IMG_20150212_140815 IMG_20150212_143843 IMG_20150213_135814So I dismantled a load of pallets using a pry bar and reused the wood to build 2 sides of the hot-bed; screwing or nailing the long pallet wood into the thicker shorter planks from underneath the pallets. I’d found a large sheet of scrap ply wood used as pallet separators, so thought that would save me stripping another pallet to make the 3rd side, and used that instead; plus I’d saved an old wooden door from the carpenter’s scrap pile a few months previously, which slotted into position and just about made the moveable 4th side.

IMG_20150213_140736 IMG_20150213_145135The 3-side C-shape of the bed went into the top of the Little Tunnel (just about fitted through the doorway sideways), on the bare clear soil (the mustard stumps in the pictures came out before loading the bed up); then I could start filling the box up with horse manure. Farmer Richard had kindly dropped a whole bucket-load of fresh strawy manure next to the tunnel over the weekend, so I set about trundling 15 wheelbarrows-full into the box. I’d also been left some spent hops from the Willy Good Ale guys (I have used these previously to mulch the raspberries as an experiment, and also dropped some in the compost); so I though I’d throw some of these in the hot bed too, to help the fermentation of the straw and manure, and general break-down of materials by bacteria and others, which is what gives off the heat. Mind you I’ve not heard of this being done before; and there may not be too much potential fermentation left in the hops, so I only put a few sprinkles in. The nice chaps at Carbon Gold have also offered to give me some GrowChar soil conditoner, to trial some in the hot bed and elsehwere (full of mycorrhizae and other exciting things that the microscopic fauna and flauna in the hot bed should love), so when that arrives I’ll pop a bit in there too.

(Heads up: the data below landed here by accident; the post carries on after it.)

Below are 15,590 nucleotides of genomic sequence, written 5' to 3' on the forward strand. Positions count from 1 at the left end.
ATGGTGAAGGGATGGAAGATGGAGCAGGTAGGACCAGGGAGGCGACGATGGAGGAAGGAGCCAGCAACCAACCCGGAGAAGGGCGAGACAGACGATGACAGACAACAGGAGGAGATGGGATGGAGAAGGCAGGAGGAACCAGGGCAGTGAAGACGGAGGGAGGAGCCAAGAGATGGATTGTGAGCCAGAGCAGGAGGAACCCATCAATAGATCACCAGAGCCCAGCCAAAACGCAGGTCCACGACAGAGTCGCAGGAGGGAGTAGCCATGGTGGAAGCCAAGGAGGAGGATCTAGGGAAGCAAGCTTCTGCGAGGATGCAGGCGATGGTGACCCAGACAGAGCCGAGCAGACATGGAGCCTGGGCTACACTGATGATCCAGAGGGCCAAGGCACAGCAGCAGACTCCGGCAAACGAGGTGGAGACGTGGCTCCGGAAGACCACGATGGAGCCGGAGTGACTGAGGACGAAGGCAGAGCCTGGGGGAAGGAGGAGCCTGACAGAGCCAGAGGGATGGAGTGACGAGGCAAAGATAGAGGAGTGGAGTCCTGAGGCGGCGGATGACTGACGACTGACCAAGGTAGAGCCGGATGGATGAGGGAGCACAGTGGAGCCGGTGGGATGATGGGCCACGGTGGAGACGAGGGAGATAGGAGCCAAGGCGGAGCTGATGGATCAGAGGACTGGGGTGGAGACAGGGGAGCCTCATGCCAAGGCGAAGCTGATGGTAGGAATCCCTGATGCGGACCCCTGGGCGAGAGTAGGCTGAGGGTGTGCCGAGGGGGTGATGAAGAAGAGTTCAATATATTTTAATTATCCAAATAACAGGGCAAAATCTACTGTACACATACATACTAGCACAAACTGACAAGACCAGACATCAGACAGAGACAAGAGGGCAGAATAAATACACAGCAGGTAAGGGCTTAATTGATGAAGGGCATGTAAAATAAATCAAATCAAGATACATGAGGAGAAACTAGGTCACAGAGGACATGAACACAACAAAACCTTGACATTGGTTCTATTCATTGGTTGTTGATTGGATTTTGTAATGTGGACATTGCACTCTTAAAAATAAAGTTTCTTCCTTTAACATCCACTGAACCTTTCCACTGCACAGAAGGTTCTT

IMG_20150302_115353 IMG_20150302_121047IMG_20150302_125912 IMG_20150302_132940After several tramplings down, and a few watering cans full of rainwater sprinkled over the layers to keep things nice and moist, and therefore in peak composting condition, I placed a thin pallet top over the whole bed with some empty compost sacks on top (to keep the moisture in the hot bed on one side, and leftover irrigation water under the seed trays on the other); then brought in the tomatoes, plus a tray of broad beans, all sown on Friday 27th – the broadies are partly to trial against the other broadies in the Module Tunnel, to see if germination is any quicker/better. Plus it gives me more room in the module tunnel for when the next mega batch of sowing happens in the next few weeks.

I popped a compost themometer in the hot bed too, to keep an eye on approx temperatures there: on Monday (approx 7-8C) the soil temperature in the tunnels was around 11C; the air temperature in the polytunnels was around 20C (nice sunny day); and the freshly made hot bed was 9C (the material had been outside in the cold, and was waterered with cold rain water). I’m keeping my fingers crossed that the temperature rises soon…